God Bless America

This country is a cancer
that disfigures the landmass
of North America

The natural wonders
we once lauded in lyrics
are defiled every day

There is a special kind of shame
that comes with celebrating
years of injustice and genocide

Gloating over our stolen home
as we are still unearthing
the dead bodies of native children

The constant reminder of
those that have died for us
with un-ironic exclusions

The bittersweet remembrance
of a little white Christian girl
who passionately loved her country

A tiny heart that swelled
with pride and gratitude
for the red, white, and blue

Innocence ripped away
unveiling the horror
of the truth

Today is a day of mourning
for reflection and repentance
for the atrocities of our forefathers

A god that would
bless this nation
is no god of mine
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Patriot

Despite it all
I still love this country
not the people or the
putrid institutions or the
racist men who impose them

I love the land that spreads
beneath my feet from
sea to shining sea
the majesty of the earth
and all her creatures

I'm proud of our prairies
not the president
I praise the coastlines
not the constitution
written for rich white men

The expansive flowing fields
the splendor of the snow capped mountains
the acres of old growth forests
the vast diversity of lifeforms
that flourish here under blue skies

I won't stand to salute a flag
or die for a monstrous lie
but I kneel in awe before the earth
and count the blessings bestowed
upon me by her beauty

American Dreams

Corporate greed
clacking claws
against the protruding ribcages
of starving children
jostling them to see
if any stray coins come
tumbling out

The price of preventing
protections for people
is cheaper than
paying your fair share
putting a foot on the throat
of democracy
was easier than we thought

America's cruelty is compounded
by unending attempts to indoctrinate
the children into believing
they'll be given a fair chance
the stark contrast cuts deeper
when you realize the rug
as been pulled out from under you

The peasants of the past
were probably much happier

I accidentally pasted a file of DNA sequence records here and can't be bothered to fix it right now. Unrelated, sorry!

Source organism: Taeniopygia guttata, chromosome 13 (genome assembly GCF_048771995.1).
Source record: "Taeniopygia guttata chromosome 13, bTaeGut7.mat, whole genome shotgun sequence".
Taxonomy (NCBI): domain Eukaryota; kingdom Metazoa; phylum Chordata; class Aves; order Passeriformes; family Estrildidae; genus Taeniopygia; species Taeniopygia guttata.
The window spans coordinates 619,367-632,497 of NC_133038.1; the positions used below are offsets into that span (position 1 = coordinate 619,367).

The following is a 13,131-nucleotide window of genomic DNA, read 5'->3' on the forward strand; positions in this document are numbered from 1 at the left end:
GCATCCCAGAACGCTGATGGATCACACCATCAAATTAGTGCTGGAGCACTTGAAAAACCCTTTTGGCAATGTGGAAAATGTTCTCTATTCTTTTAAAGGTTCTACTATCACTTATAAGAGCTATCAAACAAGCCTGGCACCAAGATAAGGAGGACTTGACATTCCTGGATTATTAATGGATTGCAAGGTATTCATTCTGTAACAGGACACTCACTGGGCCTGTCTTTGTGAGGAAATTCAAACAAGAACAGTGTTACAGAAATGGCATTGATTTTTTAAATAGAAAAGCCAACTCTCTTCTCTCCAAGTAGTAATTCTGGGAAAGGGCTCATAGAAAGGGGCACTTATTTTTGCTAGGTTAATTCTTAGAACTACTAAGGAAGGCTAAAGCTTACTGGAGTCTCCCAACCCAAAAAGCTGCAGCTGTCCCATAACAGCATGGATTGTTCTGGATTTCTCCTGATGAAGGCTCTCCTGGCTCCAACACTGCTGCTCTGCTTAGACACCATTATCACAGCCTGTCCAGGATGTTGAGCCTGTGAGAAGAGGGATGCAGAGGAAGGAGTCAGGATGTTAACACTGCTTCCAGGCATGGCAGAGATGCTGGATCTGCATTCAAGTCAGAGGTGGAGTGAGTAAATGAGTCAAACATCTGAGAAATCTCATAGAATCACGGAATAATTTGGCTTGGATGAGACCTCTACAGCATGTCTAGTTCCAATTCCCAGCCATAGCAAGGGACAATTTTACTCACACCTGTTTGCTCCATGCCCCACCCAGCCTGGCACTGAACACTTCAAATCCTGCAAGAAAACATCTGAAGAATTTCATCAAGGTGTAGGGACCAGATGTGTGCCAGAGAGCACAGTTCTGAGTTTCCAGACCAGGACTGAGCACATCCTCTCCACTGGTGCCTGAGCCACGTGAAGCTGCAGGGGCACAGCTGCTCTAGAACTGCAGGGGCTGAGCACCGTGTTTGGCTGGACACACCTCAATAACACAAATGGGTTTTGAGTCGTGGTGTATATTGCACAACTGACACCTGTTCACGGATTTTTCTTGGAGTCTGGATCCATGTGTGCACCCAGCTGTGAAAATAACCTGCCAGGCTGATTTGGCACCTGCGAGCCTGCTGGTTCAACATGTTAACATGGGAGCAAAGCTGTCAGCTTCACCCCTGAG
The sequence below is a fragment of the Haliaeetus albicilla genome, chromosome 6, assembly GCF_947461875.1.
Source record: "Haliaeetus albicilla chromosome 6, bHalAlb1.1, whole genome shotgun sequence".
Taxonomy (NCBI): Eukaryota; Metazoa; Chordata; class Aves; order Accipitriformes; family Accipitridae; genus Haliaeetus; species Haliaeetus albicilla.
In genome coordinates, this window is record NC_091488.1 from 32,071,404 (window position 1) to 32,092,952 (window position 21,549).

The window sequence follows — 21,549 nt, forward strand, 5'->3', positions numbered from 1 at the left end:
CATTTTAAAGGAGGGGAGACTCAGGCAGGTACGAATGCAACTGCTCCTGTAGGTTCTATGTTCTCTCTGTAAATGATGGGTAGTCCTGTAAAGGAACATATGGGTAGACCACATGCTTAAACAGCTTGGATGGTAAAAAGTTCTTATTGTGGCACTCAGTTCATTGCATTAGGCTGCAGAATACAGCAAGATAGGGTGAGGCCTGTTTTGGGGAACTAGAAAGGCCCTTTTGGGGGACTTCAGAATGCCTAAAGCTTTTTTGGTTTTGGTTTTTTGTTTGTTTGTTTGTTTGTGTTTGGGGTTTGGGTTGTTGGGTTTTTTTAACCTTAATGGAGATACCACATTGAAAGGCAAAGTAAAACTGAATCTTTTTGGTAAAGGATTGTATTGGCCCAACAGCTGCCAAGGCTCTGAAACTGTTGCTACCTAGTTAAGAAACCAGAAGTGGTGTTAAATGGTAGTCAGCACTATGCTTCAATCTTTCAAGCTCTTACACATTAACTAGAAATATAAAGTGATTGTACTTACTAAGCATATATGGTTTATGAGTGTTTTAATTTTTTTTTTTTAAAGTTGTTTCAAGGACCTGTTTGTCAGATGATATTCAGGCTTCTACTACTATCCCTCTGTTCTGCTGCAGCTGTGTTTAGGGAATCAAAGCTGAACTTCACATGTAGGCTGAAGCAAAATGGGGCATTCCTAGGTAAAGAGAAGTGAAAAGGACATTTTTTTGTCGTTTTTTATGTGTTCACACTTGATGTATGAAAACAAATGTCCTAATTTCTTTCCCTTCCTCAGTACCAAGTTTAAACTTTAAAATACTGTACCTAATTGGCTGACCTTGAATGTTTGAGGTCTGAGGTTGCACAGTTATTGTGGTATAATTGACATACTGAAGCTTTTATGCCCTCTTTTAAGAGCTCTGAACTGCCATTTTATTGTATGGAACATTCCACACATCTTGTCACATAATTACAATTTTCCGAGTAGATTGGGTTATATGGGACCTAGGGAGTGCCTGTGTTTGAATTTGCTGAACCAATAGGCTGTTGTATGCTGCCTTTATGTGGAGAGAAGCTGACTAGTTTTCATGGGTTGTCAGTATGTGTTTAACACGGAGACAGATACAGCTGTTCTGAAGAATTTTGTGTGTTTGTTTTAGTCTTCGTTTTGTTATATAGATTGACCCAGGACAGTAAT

for not being promised
life, liberty, and the pursuit of happiness
at least they were spared the pain
of feeling foolish for
looking forward to a lie

Capitalism

Capitalism slinks through filthy city streets
with bloodied paws and heaving breath
snarling at the huddled masses
it had once offered hope

There are plenty of those
who still believe the lie
we were all promised
of possibility and upward mobility
productivity and endless progress

Hungry eyes follow trim and tailored suits
down the avenue of ivory towers 
chapped lips mouth the words
"if only I was good enough"
from sallow faces with sunken cheeks

The flurry of chaos
a flock of flapping pigeons
fighting over forgotten french fries
idolizing the eagles
they were told they might someday be

The sickening inward momentum
spurred onward by imagined sins
stealing the joy out of simple pleasures
productivity and profit
replaced purpose long ago

Corruption and greed infiltrate everything
every soul a commodity to be exploited and consumed
egregious inequality passed off as objective justice
sour, scornful faces point fingers
at the people who are suffering

It's your fault if you fail
the mantra of Manhattan
sowing self hatred within misfortune
the cruel optimism of the elite
blame handed out as bread

Don't fall for the fiction
that this system is fair
the land of the free is stained
with red blood, green bills,
and the rusty metallic taste of coins 

The End of Truth

As I’ve mentioned in previous posts, I work with a lot of different local law enforcement officers. All but one of them that I know of are staunch conservatives. Most of the friends we have at the local sheriff’s office know that my coworkers and I don’t hold the same beliefs, so we all show each other courtesy and respect by not discussing politics in each others’ company. However, a lot of the small municipal police stations will send a trooper out once in awhile that wastes no time in telling us all about the latest conservative conspiracy theories, with blatant disregard for what our political leanings are.

I’m someone who goes out of my way to make sure I am not offending or upsetting anyone, especially in a work environment. I’m not above discussing politics, but I’m sure to get a feel of the audience I have before doing so. It never really made sense to me why these officers were so eager to bring up these topics among mixed company. Yesterday it finally dawned on me though. Not only do they not care if you agree with them or not, they are pleased with themselves either way. If you agree, then they’re happy. But if you disagree they’re equally satisfied. In the latter case they’ve successfully “owned the libs” and “triggered” people, which they seem to enjoy for some reason that is beyond me.

I try not to become upset by the outrageous things they say and believe. I know I have absolutely no chance of changing their minds. Instead, I try to use their openness about these topics as an opportunity to ask questions and find out what exactly the other side is being told and subsequently believing. I’m also curious to know what their thought process is when exposed to this false information. To what extent, if at all, are they employing critical thinking skills? The more practice I get with these situations, the easier it becomes to diffuse my anger with genuine curiosity.